The study was conducted in accordance with the confidentiality guidelines stipulated in the International Chamber of Commerce/European Society for Opinion and Marketing Research (ICC/ESOMAR) and European Pharmaceutical Market Research Association (EphMRA) codes of conduct, and conformed to national legislation pertaining to confidentiality and data protection in each country.
Telephone interviews (average duration 30 min) were performed using a structured questionnaire. Interviews were conducted by local interviewers on behalf of the GfK Martin Hamblin research agency (London, UK) in the patient's native language.
The English version of the questionnaire was translated into the patient's native language, proof-read by an independent proof-reader to verify its accuracy and validated using pilot interviews.
Respondents were asked about their use of asthma therapy; need for medical intervention for asthma (defined as a visit to an emergency room, and/or hospital admission, and/or an unscheduled visit to the PCP, and/or a course of steroid tablets) in the last year; incidence of asthma worsenings (defined as occasions when asthma symptoms had become bothersome or hindering) in the past year; perceived asthma control; and activity limitations due to asthma.
The Asthma Control Questionnaire (ACQ; 6-item version with forced expiratory volume in 1 s question omitted) [13, 14] was used to assess asthma control. Patients were asked to recall their experiences over the past 7 days and respond to each question on a 7-point Likert scale, where 0 represents no impairment and 6 represents maximum impairment. Patients were defined as having well-controlled asthma (ACQ score < 0.75); not well-controlled asthma (ACQ score 0.75–1.5), or uncontrolled asthma (ACQ score > 1.5), as previously reported .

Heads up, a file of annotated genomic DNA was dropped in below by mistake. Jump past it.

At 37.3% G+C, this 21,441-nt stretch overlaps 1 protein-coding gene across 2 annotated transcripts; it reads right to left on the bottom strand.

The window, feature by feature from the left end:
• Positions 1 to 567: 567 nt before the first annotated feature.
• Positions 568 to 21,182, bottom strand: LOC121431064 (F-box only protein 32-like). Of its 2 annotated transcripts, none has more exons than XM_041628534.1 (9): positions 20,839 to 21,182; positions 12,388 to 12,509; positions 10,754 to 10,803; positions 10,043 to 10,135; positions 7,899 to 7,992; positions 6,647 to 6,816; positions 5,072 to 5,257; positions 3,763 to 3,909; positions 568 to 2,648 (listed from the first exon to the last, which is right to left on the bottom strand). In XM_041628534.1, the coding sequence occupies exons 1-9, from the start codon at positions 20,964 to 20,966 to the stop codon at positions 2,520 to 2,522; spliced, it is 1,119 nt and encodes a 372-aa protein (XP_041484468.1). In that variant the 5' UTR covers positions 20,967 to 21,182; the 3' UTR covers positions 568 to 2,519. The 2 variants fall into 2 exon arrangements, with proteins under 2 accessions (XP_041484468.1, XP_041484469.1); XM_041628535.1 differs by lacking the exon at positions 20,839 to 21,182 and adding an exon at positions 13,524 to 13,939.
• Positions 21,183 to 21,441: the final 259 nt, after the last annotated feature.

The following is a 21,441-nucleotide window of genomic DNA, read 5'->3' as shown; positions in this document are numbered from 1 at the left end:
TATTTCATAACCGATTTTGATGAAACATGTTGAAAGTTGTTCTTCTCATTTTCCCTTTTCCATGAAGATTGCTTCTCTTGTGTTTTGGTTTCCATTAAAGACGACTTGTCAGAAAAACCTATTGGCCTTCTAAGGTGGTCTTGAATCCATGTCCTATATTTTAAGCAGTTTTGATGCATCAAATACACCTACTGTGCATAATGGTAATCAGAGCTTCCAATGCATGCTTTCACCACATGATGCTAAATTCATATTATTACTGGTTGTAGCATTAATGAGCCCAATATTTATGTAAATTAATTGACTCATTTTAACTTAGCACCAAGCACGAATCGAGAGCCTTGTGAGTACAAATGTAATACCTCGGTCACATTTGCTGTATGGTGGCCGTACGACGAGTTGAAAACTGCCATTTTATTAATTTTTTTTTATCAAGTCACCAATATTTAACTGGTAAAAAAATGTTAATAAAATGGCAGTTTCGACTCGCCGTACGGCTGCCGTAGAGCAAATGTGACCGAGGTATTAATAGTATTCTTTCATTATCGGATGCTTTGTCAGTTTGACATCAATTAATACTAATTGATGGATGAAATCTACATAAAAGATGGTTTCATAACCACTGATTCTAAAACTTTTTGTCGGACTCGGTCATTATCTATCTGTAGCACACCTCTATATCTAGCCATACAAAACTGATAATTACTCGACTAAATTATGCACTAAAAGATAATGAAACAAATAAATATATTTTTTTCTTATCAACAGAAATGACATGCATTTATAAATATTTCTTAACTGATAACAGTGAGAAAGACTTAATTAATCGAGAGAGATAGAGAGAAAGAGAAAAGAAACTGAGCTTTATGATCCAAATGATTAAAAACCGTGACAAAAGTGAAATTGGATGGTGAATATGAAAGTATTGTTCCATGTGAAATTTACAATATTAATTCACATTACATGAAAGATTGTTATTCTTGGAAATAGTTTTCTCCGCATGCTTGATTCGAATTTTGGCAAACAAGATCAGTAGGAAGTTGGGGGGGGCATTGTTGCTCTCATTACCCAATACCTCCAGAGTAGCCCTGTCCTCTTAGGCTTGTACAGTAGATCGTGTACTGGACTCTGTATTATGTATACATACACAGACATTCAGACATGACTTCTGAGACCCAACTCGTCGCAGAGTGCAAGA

Patient demographics and characteristics
Patients (n = 3415)
Mean age ± SD, years
45.2 ± 16.7
Recruitment of patients*, n (%)
Mean asthma duration, years
Current smokers, n (%)
Daily maintenance therapy prescribed, n (%)†
ICS no LABA
ICS plus LABA
Self-assessed overall health when feeling well, n (%)
Self-assessed asthma level over previous 7 days versus general level‡, n (%)
Thirty per cent of patients were using ICS alone when well and the remaining 70% were prescribed ICS/LABA (61% used a combination inhaler and 9% used separate inhalers). The mean number of visits that patients had made to their physician or asthma nurse in the past year was 4.98.
Despite all patients being prescribed regular ICS for maintenance therapy and a high proportion of patients using concomitant LABA, 74% of patients reported using at least one inhalation of short-acting β2-agonist (SABA) rescue therapy every day during the 7 days before the interview took place. Fifty-one per cent of patients reported having needed unplanned medical care (such as hospitalisation) as a result of an asthma attack on at least one occasion in the last year. Patients had had an average of 3.1 asthma-related unscheduled medical interventions in the year prior to the study.
Using overall ACQ scores to classify patients' general level of asthma control , 51% of patients were classified as having uncontrolled asthma, 21% had asthma that was not well controlled and only 28% of patients were classified as having well-controlled asthma .